LONDON – The European Commission has today approved a €453m state aid restructuring package for Portuguese carrier SATA Air Azores.
The €453m state aid breaks down into the following:
- €144.5m direct loan.
- €173.8m in debt assumptions.
- This and the direct loan converts into around €318.25m of equity.
- €135m in state guarantees until 2028 for funding to be provided by banks and other financial institutions.
Vestager: Distortion of Competition Will Be Limited…
Commenting on the approval was Margrethe Vestager, the Executive Vice-President of Competition Policy for the European Commission:
“The measure we approved today will ensure the territorial continuity of the Azores islands with mainland Portugal and the European Union while allowing the return to the viability of its regional air carrier SATA.”
“At the same time, the aid will enable SATA to reorganize its activity, by improving operations and schedules, and by reducing operating costs.”
“The public support comes with safeguards to make sure that possible distortions of competition are limited.”
The EU Commission’s Assessment…
As per the release, the European Commission mentioned the following three things when it came to approving the state aid:
- The aid is necessary and appropriate to ensure that SATA, being a company in difficulty, will be viable long-term without the need of continued public support.
- The negative effects of the restructuring aid on the air transport sector are limited. In particular, the Commission found that the envisaged divestments would allow competitors to take over or integrate part of the routes currently offered by SATA, beyond its remit of the provider of a Service of General Economic Interest.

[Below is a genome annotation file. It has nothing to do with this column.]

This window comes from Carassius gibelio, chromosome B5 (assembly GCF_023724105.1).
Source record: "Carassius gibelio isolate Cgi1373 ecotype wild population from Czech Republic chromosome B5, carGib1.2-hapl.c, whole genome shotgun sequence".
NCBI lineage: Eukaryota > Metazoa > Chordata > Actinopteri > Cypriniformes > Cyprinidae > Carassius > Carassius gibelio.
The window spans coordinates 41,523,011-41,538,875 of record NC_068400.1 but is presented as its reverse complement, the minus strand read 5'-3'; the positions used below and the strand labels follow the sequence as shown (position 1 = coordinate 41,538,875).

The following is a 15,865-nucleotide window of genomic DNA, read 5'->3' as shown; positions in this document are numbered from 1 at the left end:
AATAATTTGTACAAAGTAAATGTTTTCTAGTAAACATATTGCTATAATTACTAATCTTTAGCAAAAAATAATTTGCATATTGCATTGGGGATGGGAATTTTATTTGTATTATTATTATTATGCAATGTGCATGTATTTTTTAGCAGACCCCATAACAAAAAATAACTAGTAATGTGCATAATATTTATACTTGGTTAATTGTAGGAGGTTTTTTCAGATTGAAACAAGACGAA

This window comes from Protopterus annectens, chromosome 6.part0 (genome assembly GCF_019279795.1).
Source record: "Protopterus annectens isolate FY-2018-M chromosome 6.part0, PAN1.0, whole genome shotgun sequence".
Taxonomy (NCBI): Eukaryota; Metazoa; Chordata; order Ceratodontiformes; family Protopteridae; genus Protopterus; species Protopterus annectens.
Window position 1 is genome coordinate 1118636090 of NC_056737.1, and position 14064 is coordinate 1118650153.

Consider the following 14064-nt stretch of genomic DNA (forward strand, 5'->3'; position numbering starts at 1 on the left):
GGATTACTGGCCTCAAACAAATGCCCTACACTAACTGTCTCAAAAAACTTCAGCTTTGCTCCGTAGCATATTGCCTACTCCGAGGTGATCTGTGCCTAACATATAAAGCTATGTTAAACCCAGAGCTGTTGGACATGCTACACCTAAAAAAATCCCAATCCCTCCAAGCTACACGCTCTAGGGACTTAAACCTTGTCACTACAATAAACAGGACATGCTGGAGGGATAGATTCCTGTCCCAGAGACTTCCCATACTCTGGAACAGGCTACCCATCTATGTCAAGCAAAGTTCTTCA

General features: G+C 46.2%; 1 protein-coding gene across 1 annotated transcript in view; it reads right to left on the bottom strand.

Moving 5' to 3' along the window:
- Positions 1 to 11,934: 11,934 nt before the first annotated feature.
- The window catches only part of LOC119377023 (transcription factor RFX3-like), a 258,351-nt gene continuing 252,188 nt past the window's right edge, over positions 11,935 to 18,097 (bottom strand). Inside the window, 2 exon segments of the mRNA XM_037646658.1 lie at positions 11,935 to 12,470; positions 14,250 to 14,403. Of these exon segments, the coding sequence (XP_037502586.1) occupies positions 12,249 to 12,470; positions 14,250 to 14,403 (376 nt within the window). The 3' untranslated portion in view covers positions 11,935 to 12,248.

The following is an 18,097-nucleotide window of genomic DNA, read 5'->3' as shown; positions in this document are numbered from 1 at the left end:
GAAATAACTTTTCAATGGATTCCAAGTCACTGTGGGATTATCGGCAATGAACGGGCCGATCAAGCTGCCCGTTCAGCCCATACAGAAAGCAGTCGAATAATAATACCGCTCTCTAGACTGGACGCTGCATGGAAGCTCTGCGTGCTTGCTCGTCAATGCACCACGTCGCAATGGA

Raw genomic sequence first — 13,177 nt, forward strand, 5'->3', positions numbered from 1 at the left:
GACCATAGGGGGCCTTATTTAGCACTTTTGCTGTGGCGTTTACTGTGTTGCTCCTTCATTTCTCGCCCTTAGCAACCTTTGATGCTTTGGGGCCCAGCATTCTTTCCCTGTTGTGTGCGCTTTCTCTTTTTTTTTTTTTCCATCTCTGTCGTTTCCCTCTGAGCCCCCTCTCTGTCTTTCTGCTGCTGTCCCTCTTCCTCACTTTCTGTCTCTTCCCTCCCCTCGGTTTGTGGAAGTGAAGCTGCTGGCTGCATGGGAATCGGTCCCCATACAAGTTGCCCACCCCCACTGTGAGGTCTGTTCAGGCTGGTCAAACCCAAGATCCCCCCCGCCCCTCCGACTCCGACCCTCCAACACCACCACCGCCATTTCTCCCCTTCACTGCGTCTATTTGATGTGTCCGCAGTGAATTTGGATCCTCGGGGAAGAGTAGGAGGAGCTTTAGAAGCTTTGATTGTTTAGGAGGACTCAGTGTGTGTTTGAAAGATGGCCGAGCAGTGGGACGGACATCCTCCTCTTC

- The restructuring aid complies with Article 107(3)(c) TFEU as it facilitates the development of the regional air transport and related activities, in particular in the tourism sector, in the Azores and does not distort competition to an extent contrary to the common interest.
SATA will also be banned from any acquisitions going into the future and will have a cap on the number of aircraft in its fleet until the plan concludes.
Could This Anger Ryanair?
At the time of writing, there has been no response from Ryanair over the approval of this state aid, especially when there were around €462m approved for TAP Air Portugal late last year.
Ryanair did protest against this and even went as far as canceling 19 routes from Lisbon due to unused slots by the Portuguese flag carrier.
We will probably see something from Ryanair, but on the other hand, SATA doesn’t cover as much ground as the likes of TAP Portugal would do.
Even so, it is more European state aid that is being approved, and this will probably fall under the radar of Ryanair eventually. It’s only a matter of time.
What remains clear, is that for now, the European Commission is working proactively to ensure airlines can stay in business, especially when we are close to a very successful and busy Summer 2022 season.